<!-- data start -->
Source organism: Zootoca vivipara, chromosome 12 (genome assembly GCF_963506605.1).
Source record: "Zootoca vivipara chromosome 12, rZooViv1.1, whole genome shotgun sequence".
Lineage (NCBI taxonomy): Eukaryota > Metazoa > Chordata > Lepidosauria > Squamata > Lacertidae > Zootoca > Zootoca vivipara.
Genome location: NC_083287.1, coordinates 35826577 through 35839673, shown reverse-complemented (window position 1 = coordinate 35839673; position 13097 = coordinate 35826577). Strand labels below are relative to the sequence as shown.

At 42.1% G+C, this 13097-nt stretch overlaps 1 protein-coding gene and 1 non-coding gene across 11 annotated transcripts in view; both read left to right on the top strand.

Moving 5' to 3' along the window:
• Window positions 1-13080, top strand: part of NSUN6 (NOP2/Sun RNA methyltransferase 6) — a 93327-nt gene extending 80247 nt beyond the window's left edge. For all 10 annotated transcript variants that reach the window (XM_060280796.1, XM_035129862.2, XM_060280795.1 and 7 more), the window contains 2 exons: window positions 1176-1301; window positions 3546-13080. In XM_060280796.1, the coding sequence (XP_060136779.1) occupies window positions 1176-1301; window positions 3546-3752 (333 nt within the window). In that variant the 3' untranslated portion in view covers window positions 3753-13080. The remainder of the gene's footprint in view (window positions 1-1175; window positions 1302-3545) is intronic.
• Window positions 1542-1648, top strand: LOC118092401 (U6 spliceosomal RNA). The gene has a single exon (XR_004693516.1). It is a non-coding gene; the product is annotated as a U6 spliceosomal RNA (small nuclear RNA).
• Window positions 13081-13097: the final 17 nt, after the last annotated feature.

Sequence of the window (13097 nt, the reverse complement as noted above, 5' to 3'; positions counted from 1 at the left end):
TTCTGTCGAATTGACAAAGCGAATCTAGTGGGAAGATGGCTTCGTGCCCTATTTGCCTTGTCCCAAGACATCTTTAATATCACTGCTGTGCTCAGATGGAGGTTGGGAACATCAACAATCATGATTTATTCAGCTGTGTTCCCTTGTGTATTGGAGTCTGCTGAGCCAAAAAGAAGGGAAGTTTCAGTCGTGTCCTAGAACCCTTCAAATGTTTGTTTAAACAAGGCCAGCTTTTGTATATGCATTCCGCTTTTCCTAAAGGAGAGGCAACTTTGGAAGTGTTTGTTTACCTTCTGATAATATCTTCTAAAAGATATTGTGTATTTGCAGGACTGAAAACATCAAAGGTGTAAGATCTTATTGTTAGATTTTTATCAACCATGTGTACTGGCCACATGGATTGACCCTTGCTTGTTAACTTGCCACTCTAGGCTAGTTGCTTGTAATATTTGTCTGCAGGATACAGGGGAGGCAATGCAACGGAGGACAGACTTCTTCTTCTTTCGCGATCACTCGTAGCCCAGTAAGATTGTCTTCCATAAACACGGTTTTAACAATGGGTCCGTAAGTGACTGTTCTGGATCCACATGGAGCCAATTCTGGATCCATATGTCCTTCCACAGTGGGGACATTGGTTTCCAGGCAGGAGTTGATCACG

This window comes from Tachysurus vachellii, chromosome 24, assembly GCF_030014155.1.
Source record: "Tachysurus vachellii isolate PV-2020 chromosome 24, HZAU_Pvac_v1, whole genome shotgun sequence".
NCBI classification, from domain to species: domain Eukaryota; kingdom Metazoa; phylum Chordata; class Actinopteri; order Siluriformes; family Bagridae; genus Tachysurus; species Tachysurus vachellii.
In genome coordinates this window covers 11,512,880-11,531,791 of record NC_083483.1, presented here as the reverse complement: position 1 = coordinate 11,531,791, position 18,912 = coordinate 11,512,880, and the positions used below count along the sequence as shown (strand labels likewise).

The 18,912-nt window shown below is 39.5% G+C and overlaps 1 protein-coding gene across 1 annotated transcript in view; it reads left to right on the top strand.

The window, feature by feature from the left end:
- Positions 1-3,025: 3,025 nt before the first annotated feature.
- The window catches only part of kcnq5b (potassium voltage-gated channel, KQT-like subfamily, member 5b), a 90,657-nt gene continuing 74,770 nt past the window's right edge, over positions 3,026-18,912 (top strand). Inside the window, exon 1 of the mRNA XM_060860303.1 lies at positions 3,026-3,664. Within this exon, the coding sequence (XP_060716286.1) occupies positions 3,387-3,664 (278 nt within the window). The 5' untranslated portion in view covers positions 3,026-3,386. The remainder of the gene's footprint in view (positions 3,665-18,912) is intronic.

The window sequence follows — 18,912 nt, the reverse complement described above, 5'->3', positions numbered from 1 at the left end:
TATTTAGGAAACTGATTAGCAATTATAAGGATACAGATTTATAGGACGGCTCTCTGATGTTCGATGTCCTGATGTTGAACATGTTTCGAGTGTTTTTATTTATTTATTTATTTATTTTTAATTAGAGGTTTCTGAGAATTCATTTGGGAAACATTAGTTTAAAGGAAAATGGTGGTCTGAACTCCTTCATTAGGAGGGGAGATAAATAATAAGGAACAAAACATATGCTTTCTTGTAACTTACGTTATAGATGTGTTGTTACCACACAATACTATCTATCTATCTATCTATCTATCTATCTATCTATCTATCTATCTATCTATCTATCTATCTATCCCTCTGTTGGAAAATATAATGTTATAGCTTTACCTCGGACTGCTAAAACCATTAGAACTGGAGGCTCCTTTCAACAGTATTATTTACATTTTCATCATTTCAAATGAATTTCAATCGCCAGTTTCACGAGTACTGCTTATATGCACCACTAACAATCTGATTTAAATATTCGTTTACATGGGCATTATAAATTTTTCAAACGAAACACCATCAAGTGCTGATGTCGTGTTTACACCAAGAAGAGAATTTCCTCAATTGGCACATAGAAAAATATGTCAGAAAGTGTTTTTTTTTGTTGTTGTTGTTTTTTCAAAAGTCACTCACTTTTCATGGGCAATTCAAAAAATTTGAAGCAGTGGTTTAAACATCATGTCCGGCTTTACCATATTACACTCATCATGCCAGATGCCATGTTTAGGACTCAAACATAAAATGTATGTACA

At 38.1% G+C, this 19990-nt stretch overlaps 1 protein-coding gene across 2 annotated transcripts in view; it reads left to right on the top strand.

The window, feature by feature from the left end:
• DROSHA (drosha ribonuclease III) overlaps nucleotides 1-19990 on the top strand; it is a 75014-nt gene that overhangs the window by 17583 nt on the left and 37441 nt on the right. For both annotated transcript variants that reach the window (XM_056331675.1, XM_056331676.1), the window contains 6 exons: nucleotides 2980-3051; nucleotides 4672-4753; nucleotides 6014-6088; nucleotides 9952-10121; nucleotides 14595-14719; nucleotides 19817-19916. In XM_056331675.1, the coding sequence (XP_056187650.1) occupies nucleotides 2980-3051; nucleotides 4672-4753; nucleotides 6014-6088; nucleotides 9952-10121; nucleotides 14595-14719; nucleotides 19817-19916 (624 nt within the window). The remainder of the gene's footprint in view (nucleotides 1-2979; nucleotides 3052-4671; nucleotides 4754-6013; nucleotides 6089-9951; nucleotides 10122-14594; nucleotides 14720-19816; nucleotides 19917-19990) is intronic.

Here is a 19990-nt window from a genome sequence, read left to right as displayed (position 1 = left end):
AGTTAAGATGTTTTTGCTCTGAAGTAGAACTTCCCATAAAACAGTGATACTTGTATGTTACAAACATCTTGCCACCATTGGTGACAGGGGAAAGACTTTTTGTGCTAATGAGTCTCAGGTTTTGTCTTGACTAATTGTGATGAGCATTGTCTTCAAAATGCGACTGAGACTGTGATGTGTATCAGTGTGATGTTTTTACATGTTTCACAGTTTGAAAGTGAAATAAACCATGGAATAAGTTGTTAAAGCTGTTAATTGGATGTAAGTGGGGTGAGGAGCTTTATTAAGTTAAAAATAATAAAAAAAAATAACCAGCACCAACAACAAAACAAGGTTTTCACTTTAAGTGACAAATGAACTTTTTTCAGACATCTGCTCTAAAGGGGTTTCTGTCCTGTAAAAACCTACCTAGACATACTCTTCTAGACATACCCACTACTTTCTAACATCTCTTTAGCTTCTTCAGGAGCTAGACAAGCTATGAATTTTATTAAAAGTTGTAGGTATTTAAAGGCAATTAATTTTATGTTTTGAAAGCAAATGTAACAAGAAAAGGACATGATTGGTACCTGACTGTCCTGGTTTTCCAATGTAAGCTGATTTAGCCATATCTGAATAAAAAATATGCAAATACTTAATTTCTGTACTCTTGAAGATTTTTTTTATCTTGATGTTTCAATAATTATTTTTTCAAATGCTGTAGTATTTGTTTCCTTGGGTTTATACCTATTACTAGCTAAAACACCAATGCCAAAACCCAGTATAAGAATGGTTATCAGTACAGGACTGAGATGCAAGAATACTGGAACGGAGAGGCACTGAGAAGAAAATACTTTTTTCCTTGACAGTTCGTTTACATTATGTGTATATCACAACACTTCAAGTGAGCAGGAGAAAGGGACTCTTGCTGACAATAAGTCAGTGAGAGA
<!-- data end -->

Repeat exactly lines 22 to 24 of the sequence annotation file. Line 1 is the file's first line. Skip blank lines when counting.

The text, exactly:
At 38.1% G+C, this 19990-nt stretch overlaps 1 protein-coding gene across 2 annotated transcripts in view; it reads left to right on the top strand.

The window, feature by feature from the left end:
• DROSHA (drosha ribonuclease III) overlaps nucleotides 1-19990 on the top strand; it is a 75014-nt gene that overhangs the window by 17583 nt on the left and 37441 nt on the right. For both annotated transcript variants that reach the window (XM_056331675.1, XM_056331676.1), the window contains 6 exons: nucleotides 2980-3051; nucleotides 4672-4753; nucleotides 6014-6088; nucleotides 9952-10121; nucleotides 14595-14719; nucleotides 19817-19916. In XM_056331675.1, the coding sequence (XP_056187650.1) occupies nucleotides 2980-3051; nucleotides 4672-4753; nucleotides 6014-6088; nucleotides 9952-10121; nucleotides 14595-14719; nucleotides 19817-19916 (624 nt within the window). The remainder of the gene's footprint in view (nucleotides 1-2979; nucleotides 3052-4671; nucleotides 4754-6013; nucleotides 6089-9951; nucleotides 10122-14594; nucleotides 14720-19816; nucleotides 19917-19990) is intronic.